Petrobras “has strategic goals which need to balance the company’s remunerative endeavors with a social agenda,” John Herrlin, a Societe Generale SA analyst who cut his recommendation on Petrobras shares to “hold” from “buy” on Feb. 16, wrote in a report. “These goals on a short-term basis can be at cross purposes.”
Paula Almada, a spokeswoman for Petrobras in Rio de Janeiro, said in an e-mail that the company didn’t want to comment.
Rousseff, a former energy minister who took office in January 2011, has sought to boost mining taxes, a move that may erode profits at Rio de Janeiro-based Vale SA. (VALE) The iron-ore mining company ousted Chief Executive Officer Roger Agnelli last year after the government, which holds direct and indirect stakes in Vale, criticized management for not generating enough jobs.
China’s government has helped its banks grow earnings through interest-rate policy. The one-year deposit rate of 3.5 percent is less than the 6.56 percent lending rate and the gap has been at least three percentage points for most of the past decade, allowing banks to profit from the difference.
Industrial & Commercial Bank of China Ltd. and China Construction Bank Corp. (939), both government-controlled, are the world’s most-profitable lenders, with combined 12-month earnings of about $55 billion, according to data compiled by Bloomberg.
Even as Chinese banks posted record profits, their shares retreated during the past 12 months on concern that loans extended to local governments and developers won’t be repaid. More than $4.3 trillion of new loans by Chinese banks since November 2008 have helped support growth as President Hu prepares to hand over leadership of the Communist Party to Vice President Xi Jinping, expected later this year.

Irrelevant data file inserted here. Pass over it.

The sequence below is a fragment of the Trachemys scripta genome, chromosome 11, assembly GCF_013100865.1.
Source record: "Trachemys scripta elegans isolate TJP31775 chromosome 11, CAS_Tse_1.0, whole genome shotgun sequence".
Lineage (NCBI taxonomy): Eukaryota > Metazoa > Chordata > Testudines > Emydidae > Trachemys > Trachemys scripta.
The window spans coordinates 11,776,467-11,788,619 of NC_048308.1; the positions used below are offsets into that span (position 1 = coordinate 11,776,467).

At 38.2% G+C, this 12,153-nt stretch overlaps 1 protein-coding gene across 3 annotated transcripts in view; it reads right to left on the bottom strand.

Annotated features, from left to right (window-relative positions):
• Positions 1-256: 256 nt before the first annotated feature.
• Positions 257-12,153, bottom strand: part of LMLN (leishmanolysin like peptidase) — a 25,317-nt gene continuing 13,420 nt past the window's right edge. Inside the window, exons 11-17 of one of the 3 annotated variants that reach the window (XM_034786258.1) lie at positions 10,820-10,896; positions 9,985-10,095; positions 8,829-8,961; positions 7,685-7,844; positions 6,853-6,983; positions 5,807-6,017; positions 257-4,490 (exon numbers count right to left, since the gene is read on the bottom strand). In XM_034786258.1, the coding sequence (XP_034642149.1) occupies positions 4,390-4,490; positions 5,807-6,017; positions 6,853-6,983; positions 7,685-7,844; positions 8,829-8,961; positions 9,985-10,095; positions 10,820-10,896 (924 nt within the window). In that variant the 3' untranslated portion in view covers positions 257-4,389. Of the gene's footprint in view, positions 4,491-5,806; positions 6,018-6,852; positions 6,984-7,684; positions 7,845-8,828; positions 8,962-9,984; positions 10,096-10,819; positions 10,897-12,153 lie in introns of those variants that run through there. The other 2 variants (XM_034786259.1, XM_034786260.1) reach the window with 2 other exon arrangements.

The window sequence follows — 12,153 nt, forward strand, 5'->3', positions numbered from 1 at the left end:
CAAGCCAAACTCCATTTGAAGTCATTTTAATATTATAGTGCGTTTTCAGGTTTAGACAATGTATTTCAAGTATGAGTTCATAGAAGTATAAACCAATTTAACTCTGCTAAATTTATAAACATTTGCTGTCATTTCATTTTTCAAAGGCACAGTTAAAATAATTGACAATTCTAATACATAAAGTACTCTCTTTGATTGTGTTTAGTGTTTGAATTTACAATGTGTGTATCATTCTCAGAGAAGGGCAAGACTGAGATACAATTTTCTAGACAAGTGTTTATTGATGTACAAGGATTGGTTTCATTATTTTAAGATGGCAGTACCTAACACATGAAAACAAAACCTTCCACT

As much as 30 percent of loans to local governments may eventually turn sour, according to estimates last month by UBS, Switzerland’s biggest bank. Economic growth in China dropped to 8.9 percent in the fourth quarter from 9.8 percent a year earlier.
ICBC Valuation Drops
ICBC (1398) trades for 7.9 times reported earnings, compared with 11 times a year ago, according to data compiled by Bloomberg. The government owns at least 67 percent of the Beijing-based bank’s shares through Central Huijin Investment Ltd., a unit of the nation’s sovereign wealth fund operator, and the Finance Ministry, according to ICBC’s semi-annual report.
The price-to-earnings multiple for Construction Bank, China’s second-largest lender by market value, has dropped to 8.1 from 11 a year ago. Huijin owned at least 57 percent of Beijing-based Construction Bank as of June 2011, according to the company’s semi-annual report.
Chinese borrowers are “going to have to defer repayments of lots of loans,” Jim Chanos, the president and founder of New York-based hedge fund Kynikos Associates Ltd., said in a Bloomberg Television interview. Chanos said he’s betting shares of Chinese banks will fall.
Construction Bank has high standards of risk control on loans to local governments and stock valuations don’t necessarily reflect the lender’s fundamentals, said Yu Baoyue, a Beijing-based press officer. Wang Zhenning, a press officer at ICBC also based in Beijing, declined to comment.
Government-controlled companies may become a long-term drag on China’s economic growth, the World Bank said in a report last month titled “China 2030.” More than 25 percent of the country’s state-owned enterprises are unprofitable and their productivity growth has trailed that of private firms by about 66 percent during the past three decades, the World Bank said.
Coal India shares plunged 5.8 percent on Feb. 16 after Prime Minister Manmohan Singh’s administration ordered the company to sign supply agreements with utilities and import the fuel to overcome local production bottlenecks caused in part by heavy rains. The world’s largest coal producer will pay a fine should supplies fall short of commitments, the government said.
Bigger State Role
India, which owns about 90 percent of Coal India, is stepping up pressure on the company after a dearth of domestic fuel prompted power companies to halt plans to increase the electricity capacity needed to spur economic growth. Indian economic expansion decelerated to 6.1 percent in the fourth quarter from 6.9 percent in the previous three months.
Coal India shares trade for 14 times estimated profits, compared with 16 times for the benchmark BSE India Sensitive Index, according to data compiled by Bloomberg. Zohra Chatterji, the company’s chairman, didn’t return two calls and a text message seeking comment.
“It’s the nature of emerging markets, the state plays a bigger role,” said Sam Vecht, an emerging-market money manager in London at BlackRock Inc., which oversees about $3.5 trillion worldwide. “Whether they do better or worse over time depends on who’s running them and what are the interests of the state.”